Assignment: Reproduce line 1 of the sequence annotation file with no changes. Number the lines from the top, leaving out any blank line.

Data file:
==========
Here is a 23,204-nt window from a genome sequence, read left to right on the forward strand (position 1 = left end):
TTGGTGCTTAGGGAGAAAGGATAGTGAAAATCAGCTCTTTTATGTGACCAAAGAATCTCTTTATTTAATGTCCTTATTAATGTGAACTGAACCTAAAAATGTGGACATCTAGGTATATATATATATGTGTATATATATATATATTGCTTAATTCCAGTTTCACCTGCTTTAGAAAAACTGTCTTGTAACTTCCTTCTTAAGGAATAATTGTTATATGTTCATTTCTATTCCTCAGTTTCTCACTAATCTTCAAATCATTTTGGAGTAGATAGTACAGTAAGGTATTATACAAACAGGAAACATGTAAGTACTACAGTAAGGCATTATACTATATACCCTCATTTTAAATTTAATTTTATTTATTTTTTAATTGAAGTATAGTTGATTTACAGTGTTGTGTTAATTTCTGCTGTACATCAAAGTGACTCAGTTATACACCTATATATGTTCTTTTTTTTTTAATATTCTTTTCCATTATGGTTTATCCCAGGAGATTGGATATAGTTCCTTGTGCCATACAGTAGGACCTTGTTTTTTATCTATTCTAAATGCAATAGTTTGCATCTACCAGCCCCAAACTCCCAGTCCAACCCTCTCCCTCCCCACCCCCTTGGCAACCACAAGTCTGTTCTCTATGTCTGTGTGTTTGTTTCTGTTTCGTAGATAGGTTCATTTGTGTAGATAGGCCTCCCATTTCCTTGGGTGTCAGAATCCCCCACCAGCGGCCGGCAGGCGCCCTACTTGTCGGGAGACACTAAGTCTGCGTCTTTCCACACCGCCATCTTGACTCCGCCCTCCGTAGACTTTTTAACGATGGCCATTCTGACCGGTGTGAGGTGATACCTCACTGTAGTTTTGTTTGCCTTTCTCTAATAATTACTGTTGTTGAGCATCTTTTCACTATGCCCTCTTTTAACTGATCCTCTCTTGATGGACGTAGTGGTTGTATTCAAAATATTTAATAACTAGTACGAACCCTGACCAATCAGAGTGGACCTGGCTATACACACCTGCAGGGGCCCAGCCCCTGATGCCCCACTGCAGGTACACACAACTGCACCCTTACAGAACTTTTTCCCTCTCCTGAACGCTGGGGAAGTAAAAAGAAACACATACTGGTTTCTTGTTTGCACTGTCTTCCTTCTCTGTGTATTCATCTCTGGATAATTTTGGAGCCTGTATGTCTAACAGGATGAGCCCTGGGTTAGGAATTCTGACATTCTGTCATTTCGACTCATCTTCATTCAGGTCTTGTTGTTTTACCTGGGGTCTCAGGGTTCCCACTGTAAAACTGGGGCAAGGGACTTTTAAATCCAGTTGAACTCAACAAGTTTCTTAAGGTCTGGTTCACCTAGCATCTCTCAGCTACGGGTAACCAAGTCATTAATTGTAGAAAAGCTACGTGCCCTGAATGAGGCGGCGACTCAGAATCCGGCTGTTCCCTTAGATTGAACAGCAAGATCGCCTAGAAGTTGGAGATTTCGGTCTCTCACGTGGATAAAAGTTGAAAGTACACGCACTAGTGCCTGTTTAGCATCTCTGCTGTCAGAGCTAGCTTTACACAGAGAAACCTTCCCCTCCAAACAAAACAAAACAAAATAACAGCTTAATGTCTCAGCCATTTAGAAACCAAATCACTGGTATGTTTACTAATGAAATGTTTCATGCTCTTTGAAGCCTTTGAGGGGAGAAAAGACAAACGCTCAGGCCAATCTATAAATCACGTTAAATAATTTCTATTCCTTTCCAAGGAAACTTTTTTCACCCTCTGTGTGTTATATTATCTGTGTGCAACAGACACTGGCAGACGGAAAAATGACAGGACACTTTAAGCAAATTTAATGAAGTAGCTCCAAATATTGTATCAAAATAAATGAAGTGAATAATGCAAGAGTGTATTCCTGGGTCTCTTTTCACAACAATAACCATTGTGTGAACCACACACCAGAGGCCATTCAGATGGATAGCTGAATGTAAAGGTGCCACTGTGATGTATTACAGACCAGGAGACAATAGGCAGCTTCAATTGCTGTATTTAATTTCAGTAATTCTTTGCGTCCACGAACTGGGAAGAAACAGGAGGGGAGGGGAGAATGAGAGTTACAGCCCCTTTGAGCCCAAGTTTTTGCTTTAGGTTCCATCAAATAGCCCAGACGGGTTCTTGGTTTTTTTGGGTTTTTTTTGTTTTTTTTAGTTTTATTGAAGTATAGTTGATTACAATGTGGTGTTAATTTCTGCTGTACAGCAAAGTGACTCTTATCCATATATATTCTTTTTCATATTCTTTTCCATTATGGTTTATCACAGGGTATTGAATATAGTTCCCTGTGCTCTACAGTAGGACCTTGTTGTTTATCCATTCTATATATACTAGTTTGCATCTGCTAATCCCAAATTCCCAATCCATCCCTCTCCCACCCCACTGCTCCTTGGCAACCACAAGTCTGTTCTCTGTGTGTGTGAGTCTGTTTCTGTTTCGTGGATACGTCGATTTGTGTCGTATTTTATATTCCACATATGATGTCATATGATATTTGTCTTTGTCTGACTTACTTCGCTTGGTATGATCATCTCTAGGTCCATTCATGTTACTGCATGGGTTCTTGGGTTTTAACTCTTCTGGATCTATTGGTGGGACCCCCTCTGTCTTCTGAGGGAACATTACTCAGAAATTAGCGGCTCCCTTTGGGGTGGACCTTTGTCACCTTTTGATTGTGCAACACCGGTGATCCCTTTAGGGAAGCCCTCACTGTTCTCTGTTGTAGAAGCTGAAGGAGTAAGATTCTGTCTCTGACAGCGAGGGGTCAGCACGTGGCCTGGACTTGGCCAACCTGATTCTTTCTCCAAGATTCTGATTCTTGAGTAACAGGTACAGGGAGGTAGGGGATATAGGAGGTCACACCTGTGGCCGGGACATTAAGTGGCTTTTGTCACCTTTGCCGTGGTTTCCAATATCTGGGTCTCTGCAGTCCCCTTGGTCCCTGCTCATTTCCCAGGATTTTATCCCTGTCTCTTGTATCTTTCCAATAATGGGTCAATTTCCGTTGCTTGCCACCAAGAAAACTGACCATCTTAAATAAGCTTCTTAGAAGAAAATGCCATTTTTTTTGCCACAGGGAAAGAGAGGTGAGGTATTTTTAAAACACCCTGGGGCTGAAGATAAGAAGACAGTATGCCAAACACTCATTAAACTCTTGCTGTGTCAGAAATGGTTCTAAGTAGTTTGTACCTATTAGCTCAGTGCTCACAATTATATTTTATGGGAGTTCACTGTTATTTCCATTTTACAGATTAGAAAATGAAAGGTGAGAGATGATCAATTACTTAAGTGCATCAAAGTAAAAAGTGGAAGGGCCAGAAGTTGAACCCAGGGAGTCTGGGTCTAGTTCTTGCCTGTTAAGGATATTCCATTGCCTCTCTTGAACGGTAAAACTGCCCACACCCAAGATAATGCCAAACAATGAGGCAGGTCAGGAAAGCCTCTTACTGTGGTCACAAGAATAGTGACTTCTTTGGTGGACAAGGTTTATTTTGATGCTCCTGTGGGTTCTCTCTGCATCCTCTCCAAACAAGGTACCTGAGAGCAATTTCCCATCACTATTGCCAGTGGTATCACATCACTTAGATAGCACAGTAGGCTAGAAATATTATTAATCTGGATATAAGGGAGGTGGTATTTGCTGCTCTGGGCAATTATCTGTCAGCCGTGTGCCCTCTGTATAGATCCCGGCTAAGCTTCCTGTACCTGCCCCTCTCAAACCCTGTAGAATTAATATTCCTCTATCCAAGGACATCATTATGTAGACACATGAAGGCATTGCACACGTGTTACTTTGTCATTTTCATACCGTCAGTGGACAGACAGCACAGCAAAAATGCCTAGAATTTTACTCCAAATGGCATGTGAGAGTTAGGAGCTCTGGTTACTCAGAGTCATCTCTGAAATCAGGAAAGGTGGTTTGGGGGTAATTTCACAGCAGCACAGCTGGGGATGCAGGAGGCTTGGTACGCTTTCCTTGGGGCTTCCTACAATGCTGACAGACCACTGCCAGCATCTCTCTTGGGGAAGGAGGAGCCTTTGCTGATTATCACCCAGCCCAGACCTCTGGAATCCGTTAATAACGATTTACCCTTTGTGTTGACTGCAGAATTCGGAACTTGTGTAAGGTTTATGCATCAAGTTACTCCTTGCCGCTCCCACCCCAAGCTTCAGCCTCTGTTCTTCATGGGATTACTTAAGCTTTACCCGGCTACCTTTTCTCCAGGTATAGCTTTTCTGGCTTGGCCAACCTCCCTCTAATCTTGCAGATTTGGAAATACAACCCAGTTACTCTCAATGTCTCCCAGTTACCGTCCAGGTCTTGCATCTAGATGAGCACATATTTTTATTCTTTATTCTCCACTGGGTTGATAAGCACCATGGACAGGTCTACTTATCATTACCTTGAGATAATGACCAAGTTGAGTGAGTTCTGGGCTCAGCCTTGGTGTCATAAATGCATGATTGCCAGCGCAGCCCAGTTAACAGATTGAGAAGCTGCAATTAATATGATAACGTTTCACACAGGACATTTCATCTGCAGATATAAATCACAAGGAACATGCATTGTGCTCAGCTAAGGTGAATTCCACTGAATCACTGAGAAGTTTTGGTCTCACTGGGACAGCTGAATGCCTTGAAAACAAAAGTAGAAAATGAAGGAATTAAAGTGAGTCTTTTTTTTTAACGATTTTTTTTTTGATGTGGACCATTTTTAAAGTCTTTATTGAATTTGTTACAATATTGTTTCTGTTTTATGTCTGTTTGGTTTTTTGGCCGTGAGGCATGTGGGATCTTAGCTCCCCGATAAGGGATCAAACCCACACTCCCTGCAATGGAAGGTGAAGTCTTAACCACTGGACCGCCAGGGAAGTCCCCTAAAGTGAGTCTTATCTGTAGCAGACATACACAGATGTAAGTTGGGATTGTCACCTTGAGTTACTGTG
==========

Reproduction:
Here is a 23,204-nt window from a genome sequence, read left to right on the forward strand (position 1 = left end):